The Curonian Spit residents were not highly religiously devoted in the 16th–18th centuries. This is related to the fact that the places of worship were situated in few settlements only, and clergy used to visit the existing chapels or churches rather rarely. In 1742, a pastor of Karvaičiai village claimed about poor attendance not only from further villages but also from the same one, emphasizing that his work was hindered by underdevelopment and superstition of village people. However, in the middle of the 19th century, travelers used to mention the piety as an integral feature of the Curonians (Kuršininkai) character – not to attend a church was truly unthinkable. High religiosity of the Curonian Spit inhabitants was also noticed by Lithuanians who started visiting these places at the beginning of the 20th century: “very devout and superstitious.”
After sand burial of Karvaičiai village in the 18th century. Juodkrantė became a parish center where a wooden church was built in 1795. Juodkrantė becomes a center of spiritual life of the Northern Curonian Spit. The mass in Juodkrantė has been attended by the residents of Nida and Nagliai. A modest, barn-style church building burnt in 1878. A new church of Neo-Gothic style designed by famous architect A. Studer was built in Juodkrantė in 1885. The wife of Kaiser of Germany Augusta Victoria presented to the church a crucifix and two impressive candlesticks, the owner of amber mines M. Becker – brilliant pipe organ. After the Second World War the church was transformed into a museum of miniatures. In 1989 it was returned to the churchgoers. Nowadays Evangelic Lutheran and Catholic service takes place here.
A chapel in Nida already existed in 1566, which was sand-buried a century later. The very first place of worship was established in a house owned by Kuwert in 1835. An independent parish of Nida was established in 1854. As the old church building decayed, a Lutheran pastor Gustav Echternach initiated a new church construction which was sanctified on 10 October 1888. Wooden ceiling, stained glass windows and Ernst Mollenhauer’s painting Jesus stretching his hand to apostle Peter who is afraid of sinking brought the church a cosy atmosphere. The church was provided with perfect pipe organ designed by Gebauer company from Königsberg, three candelabra – from the Kaiser’s wife Victoria. Accurate replicas of the originals, which survived in postwar, are currently available in the church. Worship services in the church were held until 1962. In 1969-1988, Historical Museum of Neringa was functioning in it. The church was returned to the believers in 1988. At present time it belongs to the Evangelic Lutheran community.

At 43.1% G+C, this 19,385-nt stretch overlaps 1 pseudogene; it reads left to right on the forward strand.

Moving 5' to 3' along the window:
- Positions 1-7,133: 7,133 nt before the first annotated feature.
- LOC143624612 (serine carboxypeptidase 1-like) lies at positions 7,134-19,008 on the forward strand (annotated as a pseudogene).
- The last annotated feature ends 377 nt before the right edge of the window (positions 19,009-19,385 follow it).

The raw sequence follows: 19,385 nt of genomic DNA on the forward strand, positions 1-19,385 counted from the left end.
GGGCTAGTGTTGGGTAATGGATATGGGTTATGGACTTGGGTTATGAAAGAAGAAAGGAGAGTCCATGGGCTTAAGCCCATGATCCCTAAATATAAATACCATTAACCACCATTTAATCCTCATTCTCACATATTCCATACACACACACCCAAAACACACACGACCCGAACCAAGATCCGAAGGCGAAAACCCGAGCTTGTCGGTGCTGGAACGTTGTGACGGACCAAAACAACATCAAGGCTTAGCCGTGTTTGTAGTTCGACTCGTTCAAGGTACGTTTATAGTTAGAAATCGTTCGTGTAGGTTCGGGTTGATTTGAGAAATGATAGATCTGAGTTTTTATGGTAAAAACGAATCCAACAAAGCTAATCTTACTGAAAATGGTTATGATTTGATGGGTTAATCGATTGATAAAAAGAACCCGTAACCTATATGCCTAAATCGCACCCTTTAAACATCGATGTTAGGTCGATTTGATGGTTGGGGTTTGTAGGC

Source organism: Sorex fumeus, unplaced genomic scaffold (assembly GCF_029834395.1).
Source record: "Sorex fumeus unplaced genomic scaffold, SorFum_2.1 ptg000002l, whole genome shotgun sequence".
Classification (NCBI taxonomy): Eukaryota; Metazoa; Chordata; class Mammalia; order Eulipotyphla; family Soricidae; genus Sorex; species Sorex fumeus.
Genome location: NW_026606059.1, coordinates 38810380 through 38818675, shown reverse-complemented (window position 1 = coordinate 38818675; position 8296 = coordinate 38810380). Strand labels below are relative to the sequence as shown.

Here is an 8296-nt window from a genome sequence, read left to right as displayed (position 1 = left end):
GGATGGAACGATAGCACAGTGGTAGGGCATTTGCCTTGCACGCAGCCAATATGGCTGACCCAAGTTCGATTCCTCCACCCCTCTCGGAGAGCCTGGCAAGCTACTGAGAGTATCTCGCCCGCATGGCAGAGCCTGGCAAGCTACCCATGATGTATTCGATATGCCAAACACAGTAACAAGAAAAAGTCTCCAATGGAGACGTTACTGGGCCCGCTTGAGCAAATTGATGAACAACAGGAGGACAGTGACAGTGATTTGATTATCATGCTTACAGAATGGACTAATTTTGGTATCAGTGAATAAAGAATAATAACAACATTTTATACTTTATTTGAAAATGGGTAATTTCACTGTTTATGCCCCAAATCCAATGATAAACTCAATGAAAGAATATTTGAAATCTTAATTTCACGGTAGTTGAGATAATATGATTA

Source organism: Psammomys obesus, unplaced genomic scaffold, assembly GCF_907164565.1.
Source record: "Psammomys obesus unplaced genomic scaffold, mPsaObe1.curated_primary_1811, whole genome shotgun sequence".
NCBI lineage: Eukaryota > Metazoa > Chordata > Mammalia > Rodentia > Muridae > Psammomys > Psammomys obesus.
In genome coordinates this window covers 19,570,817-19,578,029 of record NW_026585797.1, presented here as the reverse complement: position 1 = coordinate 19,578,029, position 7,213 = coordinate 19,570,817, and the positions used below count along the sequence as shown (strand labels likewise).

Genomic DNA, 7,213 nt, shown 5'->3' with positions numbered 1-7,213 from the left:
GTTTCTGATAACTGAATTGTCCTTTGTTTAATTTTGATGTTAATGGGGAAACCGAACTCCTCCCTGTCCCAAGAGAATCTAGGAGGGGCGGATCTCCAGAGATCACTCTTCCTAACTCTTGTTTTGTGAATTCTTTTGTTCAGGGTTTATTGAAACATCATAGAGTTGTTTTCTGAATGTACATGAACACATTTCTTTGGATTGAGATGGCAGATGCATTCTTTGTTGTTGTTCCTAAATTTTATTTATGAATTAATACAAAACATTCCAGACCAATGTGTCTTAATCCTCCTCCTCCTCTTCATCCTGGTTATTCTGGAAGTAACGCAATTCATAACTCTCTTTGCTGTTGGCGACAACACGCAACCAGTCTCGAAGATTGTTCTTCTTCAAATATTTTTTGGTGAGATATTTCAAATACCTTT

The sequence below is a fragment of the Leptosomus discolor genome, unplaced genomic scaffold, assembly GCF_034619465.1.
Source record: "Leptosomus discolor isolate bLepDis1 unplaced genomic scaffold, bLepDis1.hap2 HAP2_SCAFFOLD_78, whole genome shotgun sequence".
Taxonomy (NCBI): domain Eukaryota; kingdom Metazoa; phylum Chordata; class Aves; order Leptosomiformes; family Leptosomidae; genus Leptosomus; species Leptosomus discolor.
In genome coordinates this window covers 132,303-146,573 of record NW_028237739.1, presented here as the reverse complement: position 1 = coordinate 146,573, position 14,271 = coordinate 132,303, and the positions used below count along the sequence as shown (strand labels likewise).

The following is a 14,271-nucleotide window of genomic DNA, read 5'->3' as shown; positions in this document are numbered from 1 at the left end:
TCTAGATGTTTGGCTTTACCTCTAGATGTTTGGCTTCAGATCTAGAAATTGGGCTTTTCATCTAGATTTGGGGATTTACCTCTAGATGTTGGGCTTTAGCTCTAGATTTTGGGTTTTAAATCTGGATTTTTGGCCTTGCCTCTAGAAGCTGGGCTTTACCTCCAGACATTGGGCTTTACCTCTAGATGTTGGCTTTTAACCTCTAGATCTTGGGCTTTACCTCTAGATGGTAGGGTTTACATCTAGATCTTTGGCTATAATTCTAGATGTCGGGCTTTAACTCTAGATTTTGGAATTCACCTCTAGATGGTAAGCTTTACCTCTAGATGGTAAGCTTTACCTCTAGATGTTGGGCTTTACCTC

Kursiu Nerija has a seaside climate, which is greatly influenced by the Baltic Sea.
The annual amount of radiation in the spit is 90 kcal/cm².
The sun shines at an average of 1982 hours per year, which is 39% of the possible sun-shining period. NPKN has the largest number of sunny days in Lithuania.
West and south winds are prevailing in the spit. The average speed of the wind is 5, 5 m/s during the whole year. Very strong, storm winds appears every year and they blow about 20 average days a year in total.
The warming effect of the sea for Kursiu Nerija is stronger (up to 3° C) than in the eastern part of Lithuania. Because of the influence of the sea, autumn and winter are warmer than spring – the temperature differs from the eastern regions by 3 -3.5°.
The air is very humid in the Curonian Spit in winter – up to 82% and 76% in spring. Fog is very common here – 66 misty days a year.
The precipitation in Kursiu Nerija amounts to 643 mm per year. There are about 170-180 rainy or snowy days in the spit per year. 75% of the annual amount of precipitation falls during a warm season. The snow in Kursiu Nerija appears at the end of November; constant snow covering is formed at the end of December or at the beginning of January, which is 10 or 15 days later than in other regions of Lithuania.